Stockholm-based Ericsson made its first move into the Internet-based fixed-line networks by buying two U.S. firms for almost $500 million. Torrent Networking Technologies (Silver Spring, MD), a company specializing in Internet-class routing solutions for operators and service-provider networks, was purchased for $450 million in cash. Ericsson also paid $46 million for TouchWave Inc., a provider of Internet protocol telephony in Silicon Valley. Although relatively small in comparison to Nortel Network's acquisition of Bay Networks or Lucent's purchase of Ascend Communications, the purchases put Ericsson into the data-networking game, and it still hasn't ruled out the possibility of future larger acquisitions.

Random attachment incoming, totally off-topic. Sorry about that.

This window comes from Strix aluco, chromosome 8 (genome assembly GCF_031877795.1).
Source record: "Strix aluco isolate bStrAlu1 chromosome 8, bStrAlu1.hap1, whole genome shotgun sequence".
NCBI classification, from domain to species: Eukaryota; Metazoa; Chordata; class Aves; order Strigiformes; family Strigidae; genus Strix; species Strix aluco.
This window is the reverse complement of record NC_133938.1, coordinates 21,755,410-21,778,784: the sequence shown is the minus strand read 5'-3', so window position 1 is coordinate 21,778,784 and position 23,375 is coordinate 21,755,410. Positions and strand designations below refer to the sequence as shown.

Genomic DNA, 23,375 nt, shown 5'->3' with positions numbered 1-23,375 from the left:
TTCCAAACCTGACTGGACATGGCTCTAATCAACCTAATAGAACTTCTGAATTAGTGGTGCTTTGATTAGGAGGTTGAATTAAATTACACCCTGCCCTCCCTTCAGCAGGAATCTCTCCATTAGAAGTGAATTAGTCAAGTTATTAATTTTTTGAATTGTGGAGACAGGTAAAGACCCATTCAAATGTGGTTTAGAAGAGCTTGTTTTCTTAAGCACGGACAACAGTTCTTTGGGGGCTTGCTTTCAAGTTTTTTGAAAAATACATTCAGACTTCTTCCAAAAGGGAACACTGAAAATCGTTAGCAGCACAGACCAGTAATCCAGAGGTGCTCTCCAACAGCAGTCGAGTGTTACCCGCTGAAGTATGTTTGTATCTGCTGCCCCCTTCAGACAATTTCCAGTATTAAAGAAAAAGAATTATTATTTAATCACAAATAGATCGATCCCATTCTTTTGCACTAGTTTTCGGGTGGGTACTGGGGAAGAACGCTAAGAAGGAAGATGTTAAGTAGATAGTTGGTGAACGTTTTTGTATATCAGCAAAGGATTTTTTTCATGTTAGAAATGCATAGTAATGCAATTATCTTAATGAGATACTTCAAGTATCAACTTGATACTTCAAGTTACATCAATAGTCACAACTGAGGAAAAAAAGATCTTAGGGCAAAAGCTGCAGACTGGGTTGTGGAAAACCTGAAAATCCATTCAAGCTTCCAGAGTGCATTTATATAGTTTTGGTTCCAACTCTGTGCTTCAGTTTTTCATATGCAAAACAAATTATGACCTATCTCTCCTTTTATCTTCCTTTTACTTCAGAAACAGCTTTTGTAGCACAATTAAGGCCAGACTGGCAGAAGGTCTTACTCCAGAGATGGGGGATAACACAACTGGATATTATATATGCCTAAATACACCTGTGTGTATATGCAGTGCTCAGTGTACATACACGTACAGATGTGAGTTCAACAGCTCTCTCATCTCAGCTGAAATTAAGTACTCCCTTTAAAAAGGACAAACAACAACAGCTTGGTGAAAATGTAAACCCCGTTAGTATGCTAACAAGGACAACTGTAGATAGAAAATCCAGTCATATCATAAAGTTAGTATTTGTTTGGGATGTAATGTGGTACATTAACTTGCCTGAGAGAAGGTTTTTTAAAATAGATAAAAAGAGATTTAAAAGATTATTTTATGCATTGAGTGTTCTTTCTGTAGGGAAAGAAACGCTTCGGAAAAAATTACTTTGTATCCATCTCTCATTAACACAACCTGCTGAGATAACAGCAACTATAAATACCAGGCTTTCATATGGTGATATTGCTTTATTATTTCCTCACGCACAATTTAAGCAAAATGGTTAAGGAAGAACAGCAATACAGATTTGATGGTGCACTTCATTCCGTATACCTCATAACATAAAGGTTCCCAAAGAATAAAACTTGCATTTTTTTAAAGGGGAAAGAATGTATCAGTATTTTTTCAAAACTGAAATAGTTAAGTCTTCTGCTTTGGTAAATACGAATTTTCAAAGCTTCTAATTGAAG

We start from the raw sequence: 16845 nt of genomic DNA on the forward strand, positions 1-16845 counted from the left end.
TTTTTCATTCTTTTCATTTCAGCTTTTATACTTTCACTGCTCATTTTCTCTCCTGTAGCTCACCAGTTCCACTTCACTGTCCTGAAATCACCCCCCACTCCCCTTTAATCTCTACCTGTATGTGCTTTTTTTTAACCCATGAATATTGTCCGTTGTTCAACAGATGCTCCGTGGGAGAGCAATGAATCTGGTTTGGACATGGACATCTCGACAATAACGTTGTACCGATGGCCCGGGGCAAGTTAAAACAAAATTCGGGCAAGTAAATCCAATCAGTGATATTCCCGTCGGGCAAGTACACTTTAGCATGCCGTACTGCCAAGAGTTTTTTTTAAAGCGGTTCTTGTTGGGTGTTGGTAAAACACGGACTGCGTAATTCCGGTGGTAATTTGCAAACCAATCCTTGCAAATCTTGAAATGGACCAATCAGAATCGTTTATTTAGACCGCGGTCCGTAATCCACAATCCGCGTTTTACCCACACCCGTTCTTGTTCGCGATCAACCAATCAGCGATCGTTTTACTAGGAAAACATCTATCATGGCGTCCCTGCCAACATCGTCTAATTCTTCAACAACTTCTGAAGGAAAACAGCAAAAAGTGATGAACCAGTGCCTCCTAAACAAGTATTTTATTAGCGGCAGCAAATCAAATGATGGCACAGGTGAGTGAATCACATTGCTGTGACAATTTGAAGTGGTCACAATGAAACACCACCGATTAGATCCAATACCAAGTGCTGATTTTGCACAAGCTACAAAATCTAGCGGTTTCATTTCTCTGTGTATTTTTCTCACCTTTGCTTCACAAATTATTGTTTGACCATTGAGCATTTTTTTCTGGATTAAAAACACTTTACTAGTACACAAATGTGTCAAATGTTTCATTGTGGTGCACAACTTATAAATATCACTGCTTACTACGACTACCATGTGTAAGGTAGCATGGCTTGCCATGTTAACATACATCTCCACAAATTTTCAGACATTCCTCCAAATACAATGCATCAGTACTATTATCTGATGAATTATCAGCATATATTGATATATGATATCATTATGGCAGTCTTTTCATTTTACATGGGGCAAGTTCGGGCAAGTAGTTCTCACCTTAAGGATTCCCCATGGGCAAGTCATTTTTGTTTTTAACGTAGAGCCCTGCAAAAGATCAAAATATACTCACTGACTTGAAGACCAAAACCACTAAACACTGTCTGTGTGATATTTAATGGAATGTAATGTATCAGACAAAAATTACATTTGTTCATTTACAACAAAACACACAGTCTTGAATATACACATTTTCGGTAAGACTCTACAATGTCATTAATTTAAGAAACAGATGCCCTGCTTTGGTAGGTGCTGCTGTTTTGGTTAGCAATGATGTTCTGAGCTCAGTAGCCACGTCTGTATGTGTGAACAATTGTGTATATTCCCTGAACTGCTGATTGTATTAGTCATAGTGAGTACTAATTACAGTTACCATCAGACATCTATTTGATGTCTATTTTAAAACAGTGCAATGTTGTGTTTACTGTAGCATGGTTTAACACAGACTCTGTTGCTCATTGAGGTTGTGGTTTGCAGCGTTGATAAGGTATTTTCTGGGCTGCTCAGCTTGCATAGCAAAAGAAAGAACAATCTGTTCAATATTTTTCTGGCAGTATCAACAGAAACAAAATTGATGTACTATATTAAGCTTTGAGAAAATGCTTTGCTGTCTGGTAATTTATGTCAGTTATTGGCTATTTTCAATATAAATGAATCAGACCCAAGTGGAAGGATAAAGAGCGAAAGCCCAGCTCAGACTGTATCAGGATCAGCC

The article "Corning predicts continued growth in worldwide fiber demand" that appeared on page 1 of the April 1999 issue contains a pair of errors concerning the size of the North American market. North America accounted for 45% of the world market in 1998, not 20% as stated on page 48. The 20% figure represents the amount that North American fiber consumption grew over its 1997 level. Similarly, the chart on page 48 should reflect the 45% figure, not 25%. We regret any confusion these errors may have caused.